This lovely recipe comes from one of my favorite new cookbooks that has been mentioned in this space before: OATrageous Oatmeals: Delicious & Surprising Plant-Based Dishes From This Humble, Heart-Healthy Grain by +Kathy Hester. I gave away one copy a couple of months back when I was transformed into a lover of oats by all of the savory recipes in Kathy’s great book. I had always thought of oats as something to eat for breakfast or use in sweet baked treats, like our family's favorite chewy chocolate chip cookies. Kathy’s Mushroom Ginger Congee was truly a mind changer for me when it comes to oats.

National Oatmeal Month - Who knew?
This month my Foodie Extravaganza group is celebrating National Oatmeal month and Kathy and Page Street Publishing have generously agreed to supply a copy of her book for a giveaway. Make sure to scroll down to the bottom of this post to enter the drawing. You will not be sorry!

Recipe ©Kathy Hester from OATrageous Oatmeals: Delicious & Surprising Plant-Based Dishes From This Humble, Heart-Healthy Grain, printed here by permission from Page Street Publishing (My adaptations are in parentheses.)

2 tablespoons or 30ml olive oil
1⁄4 cup or 50g onion
3 cloves garlic
11⁄2 cups or 270g sweet potatoes
1 cup or 110g chopped carrots
1 can (15 oz or 425g) chickpeas, rinsed
6 cups or 1420ml water
1⁄2 cup or 40g steel-cut oats
4 tablespoons or 24g nutritional yeast, divided (I had never heard of this stuff but it’s actually quite wonderful and I was delighted to try it. I’m going to be sprinkling it on everything now! Read more here.)
1 teaspoon marjoram
1⁄2 teaspoon smoked paprika
1⁄2 teaspoon basil
1⁄4 teaspoon thyme
1⁄4 teaspoon ground rosemary (I used sprigs of fresh herbs in place of the basil, thyme and rosemary, chopped finely.)
1 1⁄2 cups or 270g chopped kale or other greens, like chard or collards
Salt and pepper, to taste (I used one vegetable broth cube in place of the salt.)

(Peel your vegetables and cube the sweet potatoes, dice the carrots and mince the onion and garlic.)

Add the olive oil to a soup pot and heat over medium heat. Once hot, add onions and sauté for about 5 minutes, until translucent. Then add the garlic and cook for 3 more minutes.

Add the sweet potatoes, carrots, chickpeas and water, then turn the heat to high and bring to a boil.

Once the soup is boiling, turn to low and add the oats, 2 tablespoons (30 g) of the nutritional yeast, marjoram, smoked paprika, basil, thyme and ground rosemary. Cover and simmer until the oats are thoroughly cooked, about 20 to 25 minutes.

Those are the golden flakes of nutritional yeast.

Add in the kale and the other 2 tablespoons (30 g) of nutritional yeast.

Cook about 5 to 10 minutes until the kale is tender. Add salt and pepper to taste before serving.

Food Lust People Love: This hearty chickpea veggie soup, full of vegetables and flavor, is thickened by a combination of nutritional yeast and steel-cut oats. It will stick to your ribs and keep you warm and your stomach satisfied for hours.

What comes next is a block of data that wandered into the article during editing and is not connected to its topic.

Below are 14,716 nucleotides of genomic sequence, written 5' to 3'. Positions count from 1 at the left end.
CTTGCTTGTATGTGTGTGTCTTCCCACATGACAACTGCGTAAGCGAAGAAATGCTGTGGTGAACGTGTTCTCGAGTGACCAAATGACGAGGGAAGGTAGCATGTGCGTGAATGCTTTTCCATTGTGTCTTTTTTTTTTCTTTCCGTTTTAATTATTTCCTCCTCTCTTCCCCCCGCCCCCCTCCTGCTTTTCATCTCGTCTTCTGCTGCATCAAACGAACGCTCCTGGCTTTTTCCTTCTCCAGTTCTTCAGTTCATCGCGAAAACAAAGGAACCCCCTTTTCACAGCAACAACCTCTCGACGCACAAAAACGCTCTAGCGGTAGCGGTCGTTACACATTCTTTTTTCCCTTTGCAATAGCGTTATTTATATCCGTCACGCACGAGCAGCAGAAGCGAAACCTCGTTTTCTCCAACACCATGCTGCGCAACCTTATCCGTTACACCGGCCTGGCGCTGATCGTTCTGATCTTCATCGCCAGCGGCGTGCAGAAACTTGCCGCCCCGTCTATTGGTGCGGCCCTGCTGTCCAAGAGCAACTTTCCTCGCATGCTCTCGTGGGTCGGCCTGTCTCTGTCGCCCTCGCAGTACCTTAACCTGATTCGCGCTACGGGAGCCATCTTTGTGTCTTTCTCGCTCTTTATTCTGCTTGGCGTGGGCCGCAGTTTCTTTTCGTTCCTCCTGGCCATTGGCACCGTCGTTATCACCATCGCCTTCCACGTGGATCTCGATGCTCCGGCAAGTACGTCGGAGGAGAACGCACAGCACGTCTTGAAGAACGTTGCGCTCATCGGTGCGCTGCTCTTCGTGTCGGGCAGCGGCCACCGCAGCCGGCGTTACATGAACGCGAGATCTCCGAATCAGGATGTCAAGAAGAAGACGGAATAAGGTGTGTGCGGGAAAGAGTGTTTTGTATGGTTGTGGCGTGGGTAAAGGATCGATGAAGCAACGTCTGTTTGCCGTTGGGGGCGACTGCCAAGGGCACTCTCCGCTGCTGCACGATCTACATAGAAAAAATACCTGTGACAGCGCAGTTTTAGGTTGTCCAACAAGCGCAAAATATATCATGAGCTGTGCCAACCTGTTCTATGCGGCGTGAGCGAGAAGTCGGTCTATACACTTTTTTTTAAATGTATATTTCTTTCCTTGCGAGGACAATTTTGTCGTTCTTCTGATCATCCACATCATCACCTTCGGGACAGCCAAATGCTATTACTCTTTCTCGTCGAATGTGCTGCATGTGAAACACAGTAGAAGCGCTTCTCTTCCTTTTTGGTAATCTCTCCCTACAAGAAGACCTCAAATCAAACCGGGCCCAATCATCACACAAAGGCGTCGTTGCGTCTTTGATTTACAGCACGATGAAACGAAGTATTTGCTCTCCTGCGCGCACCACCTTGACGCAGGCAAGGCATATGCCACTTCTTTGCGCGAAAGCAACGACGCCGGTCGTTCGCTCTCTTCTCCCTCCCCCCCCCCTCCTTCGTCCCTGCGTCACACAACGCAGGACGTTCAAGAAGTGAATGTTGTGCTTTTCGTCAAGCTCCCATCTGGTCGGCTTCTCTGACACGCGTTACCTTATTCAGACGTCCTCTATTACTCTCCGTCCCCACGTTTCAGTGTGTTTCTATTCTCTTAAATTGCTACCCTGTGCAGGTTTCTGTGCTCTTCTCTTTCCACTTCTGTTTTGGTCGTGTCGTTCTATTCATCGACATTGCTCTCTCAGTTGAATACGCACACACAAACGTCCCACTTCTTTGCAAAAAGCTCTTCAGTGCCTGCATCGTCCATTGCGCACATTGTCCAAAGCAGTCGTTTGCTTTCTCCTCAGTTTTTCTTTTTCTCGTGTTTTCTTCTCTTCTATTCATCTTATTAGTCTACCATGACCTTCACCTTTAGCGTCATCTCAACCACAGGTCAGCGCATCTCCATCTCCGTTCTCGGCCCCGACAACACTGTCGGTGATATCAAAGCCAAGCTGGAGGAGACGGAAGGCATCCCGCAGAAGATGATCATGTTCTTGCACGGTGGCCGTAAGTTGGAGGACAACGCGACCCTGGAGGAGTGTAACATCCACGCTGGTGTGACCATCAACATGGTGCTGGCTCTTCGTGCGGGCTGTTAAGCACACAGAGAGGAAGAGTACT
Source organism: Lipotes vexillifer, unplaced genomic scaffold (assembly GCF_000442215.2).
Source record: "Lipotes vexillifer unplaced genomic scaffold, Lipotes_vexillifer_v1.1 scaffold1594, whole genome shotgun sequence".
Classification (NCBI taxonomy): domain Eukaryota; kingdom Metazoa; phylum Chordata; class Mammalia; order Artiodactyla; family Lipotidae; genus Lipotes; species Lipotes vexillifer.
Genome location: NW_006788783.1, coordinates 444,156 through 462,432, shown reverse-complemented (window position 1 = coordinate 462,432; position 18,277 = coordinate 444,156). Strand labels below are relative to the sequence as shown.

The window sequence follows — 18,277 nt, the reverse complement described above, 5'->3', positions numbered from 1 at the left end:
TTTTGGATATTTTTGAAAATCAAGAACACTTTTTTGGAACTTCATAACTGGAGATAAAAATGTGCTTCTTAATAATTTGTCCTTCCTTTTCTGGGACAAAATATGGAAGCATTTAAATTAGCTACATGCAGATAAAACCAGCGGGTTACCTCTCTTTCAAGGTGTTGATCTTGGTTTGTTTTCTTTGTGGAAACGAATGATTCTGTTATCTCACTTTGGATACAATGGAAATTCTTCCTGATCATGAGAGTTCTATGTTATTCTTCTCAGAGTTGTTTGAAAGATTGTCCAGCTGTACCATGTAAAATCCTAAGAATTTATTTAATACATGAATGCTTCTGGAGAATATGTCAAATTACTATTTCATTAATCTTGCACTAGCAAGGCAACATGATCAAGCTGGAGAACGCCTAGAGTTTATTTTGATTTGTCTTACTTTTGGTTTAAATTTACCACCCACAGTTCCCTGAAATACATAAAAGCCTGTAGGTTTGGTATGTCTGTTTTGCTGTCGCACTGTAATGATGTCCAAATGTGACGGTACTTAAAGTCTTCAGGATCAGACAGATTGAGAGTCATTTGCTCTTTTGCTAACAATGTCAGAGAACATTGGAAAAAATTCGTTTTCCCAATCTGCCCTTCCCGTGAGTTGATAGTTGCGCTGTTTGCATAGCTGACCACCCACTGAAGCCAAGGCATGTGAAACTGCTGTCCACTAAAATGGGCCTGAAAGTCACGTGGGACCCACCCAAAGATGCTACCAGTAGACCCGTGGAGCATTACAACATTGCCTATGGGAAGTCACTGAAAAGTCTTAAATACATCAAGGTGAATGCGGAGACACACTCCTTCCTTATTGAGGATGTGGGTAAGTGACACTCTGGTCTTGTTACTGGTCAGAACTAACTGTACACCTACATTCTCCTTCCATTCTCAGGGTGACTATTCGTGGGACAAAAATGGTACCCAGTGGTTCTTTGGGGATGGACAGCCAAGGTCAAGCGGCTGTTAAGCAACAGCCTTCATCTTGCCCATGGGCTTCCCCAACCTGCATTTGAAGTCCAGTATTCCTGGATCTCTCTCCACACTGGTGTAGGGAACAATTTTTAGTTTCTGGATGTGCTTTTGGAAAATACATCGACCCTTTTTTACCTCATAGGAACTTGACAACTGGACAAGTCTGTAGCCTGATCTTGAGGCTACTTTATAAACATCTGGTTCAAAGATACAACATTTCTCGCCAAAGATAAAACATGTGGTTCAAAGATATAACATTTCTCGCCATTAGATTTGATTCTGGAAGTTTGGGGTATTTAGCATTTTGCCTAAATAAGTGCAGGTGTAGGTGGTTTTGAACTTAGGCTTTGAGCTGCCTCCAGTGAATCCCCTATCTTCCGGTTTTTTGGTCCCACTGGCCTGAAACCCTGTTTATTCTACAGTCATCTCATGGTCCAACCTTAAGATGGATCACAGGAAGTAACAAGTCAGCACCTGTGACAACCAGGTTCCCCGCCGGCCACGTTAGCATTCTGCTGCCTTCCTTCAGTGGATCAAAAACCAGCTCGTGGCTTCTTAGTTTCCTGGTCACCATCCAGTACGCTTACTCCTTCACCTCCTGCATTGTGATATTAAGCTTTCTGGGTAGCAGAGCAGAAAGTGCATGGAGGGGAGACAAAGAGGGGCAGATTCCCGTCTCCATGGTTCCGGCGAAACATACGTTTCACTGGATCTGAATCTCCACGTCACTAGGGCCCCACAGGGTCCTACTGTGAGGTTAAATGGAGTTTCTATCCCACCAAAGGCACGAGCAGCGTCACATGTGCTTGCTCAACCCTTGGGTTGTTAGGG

Per serving: Calories 177.6, protein 8.1 g, total fat 5.3 g, carbohydrates 24.2 g, sodium 41.9 mg, fiber 6.1 g

One more word about the nutritional yeast: It took me quite a few stops to find it in Dubai so I wrote the cookbook author, Kathy, to ask for substitution suggestions. If you don’t mind it no longer being vegetarian, she said to use chicken stock instead of the water, which would also give the desired umami to the soup.


Food Lust People Love: This hearty chickpea veggie soup, full of vegetables and flavor, is thickened by a combination of nutritional yeast and steel-cut oats. It will stick to your ribs and keep you warm and your stomach satisfied for hours.

We are a group of bloggers who love to blog about food! Each month we will decide on a food holiday to base our recipes around. This month's the ingredient is oatmeal. Yes, January is National Oatmeal Month along with a whole array of other delightful things! We hope you all enjoy our delicious oatmeal treats this month and come back to see what we bring for you next month. Many thanks to our fabulous oatmeal host, Lauren of From Gate to Plate.

If you are a blogger and would like to join our group and blog along with us, come join our Facebook page Foodie Extravaganza. We would love to have you! If you're a reader looking for delicious recipes, check out our Foodie Extravaganza Pinterest Board!

Pin this Chickpea Veggie Soup! 

Food Lust People Love: This hearty chickpea veggie soup, full of vegetables and flavor, is thickened by a combination of nutritional yeast and steel-cut oats. It will stick to your ribs and keep you warm and your stomach satisfied for hours.

Sunday, October 5, 2014

Baked Zucchini with Spicy Tomatoes

The application of a little caramelizing heat brings out the best in these tender baby zucchini making sure they can still compete with the spicy tomatoes and feta cheese baked on top.  This dish is great as a vegetarian main or as a side dish. 

What’s your weakness?
I love a Cheeto or Dorito as much as the next person. Okay, okay, you’ve got me. I probably love them more. I’m not a big sweet eater so fatty and salty are definitely my dietary weak spots. That said, if I can add cheese to a vegetable dish – everybody saw my Sunday Supper potato chard bake a couple of weeks ago, right? – then my needs are satisfied in a much healthier manner.

This dish of baby zucchini topped with spicy tomatoes, feta cheese and crunchy pumpkin seeds was so good that we had it as a main course one night and delighted in it as a side dish the very next night. I was sad when it was gone.

The “unprocessed” challenge